Much of this technology utilises artificial intelligence and machine learning to convert data to insights. But is so much technology and data generation a good thing, and what are the risks and opportunities? Invention is not innovation until it is commercialised. For technology to be commercialised and adopted at scale, success goes beyond the technology itself. Other factors to consider include:

  • Painkiller vs vitamin - The technology needs to address a significant problem that needs to be solved, a real pain-point (painkiller) rather than a nice-to-have (vitamin).
  • Globally scalable and operational - New technology needs to be designed to be global from day one and scalable for growth. The manufacture, global distribution, servicing and support of new technology are critical elements that need to be considered early on.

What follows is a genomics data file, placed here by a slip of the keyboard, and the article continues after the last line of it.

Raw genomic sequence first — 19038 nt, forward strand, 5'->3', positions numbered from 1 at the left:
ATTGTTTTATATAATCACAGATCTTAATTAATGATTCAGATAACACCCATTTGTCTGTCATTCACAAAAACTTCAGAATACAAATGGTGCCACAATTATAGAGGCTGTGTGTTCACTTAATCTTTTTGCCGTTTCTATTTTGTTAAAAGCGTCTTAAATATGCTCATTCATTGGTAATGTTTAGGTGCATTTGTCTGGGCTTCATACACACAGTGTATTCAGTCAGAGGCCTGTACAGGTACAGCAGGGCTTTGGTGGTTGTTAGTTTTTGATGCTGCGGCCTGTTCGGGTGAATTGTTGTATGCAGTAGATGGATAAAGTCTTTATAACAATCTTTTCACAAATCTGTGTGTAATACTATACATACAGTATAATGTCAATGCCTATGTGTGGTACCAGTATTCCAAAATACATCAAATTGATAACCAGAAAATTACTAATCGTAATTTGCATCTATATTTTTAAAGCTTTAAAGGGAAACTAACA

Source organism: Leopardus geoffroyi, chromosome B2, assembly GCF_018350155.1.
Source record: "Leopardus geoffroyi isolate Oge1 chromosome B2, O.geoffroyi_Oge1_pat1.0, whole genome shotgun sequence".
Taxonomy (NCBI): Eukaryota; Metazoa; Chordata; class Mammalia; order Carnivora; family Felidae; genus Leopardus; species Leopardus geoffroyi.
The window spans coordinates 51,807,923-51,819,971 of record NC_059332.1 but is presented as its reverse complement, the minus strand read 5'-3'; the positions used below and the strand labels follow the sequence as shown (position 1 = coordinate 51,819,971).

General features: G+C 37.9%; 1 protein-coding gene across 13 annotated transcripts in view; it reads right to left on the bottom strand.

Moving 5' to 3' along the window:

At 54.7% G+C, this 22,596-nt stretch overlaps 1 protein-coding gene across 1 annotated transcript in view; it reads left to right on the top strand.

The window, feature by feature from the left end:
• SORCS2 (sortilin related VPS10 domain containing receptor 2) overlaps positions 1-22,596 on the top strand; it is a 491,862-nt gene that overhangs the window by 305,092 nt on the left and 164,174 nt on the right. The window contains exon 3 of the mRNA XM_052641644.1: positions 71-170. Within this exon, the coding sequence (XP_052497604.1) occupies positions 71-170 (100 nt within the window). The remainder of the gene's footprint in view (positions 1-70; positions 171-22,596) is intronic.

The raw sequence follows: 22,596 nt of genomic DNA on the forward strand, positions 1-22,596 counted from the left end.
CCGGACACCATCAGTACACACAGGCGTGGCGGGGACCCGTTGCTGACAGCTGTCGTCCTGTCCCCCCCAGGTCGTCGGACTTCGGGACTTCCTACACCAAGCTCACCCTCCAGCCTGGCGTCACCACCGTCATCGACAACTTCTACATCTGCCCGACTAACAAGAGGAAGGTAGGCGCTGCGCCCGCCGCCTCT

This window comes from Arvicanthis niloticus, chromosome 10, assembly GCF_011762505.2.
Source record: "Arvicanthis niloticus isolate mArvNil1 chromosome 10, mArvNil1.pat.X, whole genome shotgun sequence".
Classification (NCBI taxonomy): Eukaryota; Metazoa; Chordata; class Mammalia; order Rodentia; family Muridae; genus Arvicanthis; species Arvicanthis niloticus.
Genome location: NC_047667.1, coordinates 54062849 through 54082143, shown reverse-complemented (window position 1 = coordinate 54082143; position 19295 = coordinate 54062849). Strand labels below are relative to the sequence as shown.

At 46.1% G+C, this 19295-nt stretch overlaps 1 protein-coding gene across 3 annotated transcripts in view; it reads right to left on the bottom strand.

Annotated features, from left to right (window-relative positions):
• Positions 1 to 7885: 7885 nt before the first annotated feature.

• Customer driven value proposition - Having a potential customer involved early to provide feedback increases the chance that the solution will meet customer needs and be fit-for-purpose. Involving a trial partner, such as a winery, from the Proof-Of-Concept stage ensures there is a Minimum Viable Product (MVP) ready to be commercialised, and that the technology is not just a solution looking for a problem.
  • Competitive advantages - A customer-led value proposition is likely to result in technology with fewer barriers for adoption. One of the competitive advantages we have as a wine industry is our collegial approach to working with agritech startups during the R&D process and as investment partners. That investment may be in time, expertise and resource, as well as funding. Wineries often provide vineyards for trial sites, staff for expertise, or networks for connections. Our industry research organisations can carry out trials in the vineyard or winery, providing scientific validation to support R&D. In many ways, our small size is an advantage, allowing us to be more agile and collaborative. With many offshore connections, we can also open corridors to other wine regions and potential customers.